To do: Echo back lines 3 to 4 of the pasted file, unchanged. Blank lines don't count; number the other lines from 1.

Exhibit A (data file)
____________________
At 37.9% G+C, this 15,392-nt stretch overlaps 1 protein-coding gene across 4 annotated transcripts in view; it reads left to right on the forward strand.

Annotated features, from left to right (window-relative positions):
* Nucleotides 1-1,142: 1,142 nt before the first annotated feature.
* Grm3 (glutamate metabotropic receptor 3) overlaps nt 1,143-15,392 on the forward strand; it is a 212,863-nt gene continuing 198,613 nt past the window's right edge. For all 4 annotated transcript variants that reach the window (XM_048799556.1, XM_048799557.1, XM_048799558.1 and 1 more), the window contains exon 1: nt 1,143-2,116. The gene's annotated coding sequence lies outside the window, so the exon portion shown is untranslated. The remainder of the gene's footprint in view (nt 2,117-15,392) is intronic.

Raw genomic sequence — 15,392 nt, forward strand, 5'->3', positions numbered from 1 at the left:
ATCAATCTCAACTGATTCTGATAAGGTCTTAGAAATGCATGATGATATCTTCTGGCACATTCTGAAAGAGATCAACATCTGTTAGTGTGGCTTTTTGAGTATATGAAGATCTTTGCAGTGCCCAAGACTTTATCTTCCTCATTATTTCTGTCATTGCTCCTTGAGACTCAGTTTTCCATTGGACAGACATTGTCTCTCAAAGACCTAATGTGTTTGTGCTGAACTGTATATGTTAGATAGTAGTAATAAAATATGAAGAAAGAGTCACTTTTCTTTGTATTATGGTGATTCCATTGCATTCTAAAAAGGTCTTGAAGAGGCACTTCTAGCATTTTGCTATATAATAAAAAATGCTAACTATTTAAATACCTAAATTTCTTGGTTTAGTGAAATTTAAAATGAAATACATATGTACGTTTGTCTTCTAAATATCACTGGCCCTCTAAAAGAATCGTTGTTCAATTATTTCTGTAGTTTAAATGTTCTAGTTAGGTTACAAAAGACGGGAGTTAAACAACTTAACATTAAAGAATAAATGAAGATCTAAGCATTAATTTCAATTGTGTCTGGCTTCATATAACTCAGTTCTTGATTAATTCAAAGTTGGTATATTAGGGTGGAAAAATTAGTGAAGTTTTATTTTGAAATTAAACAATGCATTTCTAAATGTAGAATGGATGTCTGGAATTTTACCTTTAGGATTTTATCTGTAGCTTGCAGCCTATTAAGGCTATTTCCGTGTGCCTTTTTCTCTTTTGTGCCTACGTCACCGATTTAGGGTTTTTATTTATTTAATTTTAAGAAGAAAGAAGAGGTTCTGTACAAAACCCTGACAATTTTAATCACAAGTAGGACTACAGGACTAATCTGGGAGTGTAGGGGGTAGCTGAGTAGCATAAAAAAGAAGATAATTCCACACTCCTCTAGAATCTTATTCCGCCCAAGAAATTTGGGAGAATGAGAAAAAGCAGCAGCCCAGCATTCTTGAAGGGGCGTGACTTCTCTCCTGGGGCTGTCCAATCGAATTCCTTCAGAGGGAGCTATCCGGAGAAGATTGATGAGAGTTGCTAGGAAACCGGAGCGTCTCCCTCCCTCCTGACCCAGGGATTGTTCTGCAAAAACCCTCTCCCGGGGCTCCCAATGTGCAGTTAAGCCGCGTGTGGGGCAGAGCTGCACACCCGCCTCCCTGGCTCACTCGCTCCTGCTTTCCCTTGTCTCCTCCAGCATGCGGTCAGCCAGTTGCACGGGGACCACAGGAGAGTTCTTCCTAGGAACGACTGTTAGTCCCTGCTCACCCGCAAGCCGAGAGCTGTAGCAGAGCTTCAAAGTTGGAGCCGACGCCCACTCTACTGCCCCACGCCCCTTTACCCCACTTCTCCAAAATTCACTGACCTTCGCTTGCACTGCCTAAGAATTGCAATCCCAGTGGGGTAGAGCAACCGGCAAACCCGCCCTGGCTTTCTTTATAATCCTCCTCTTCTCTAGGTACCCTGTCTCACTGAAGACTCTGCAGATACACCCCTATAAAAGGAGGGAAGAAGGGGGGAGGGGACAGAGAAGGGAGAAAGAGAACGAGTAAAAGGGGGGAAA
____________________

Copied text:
* Nucleotides 1-1,142: 1,142 nt before the first annotated feature.
* Grm3 (glutamate metabotropic receptor 3) overlaps nt 1,143-15,392 on the forward strand; it is a 212,863-nt gene continuing 198,613 nt past the window's right edge. For all 4 annotated transcript variants that reach the window (XM_048799556.1, XM_048799557.1, XM_048799558.1 and 1 more), the window contains exon 1: nt 1,143-2,116. The gene's annotated coding sequence lies outside the window, so the exon portion shown is untranslated. The remainder of the gene's footprint in view (nt 2,117-15,392) is intronic.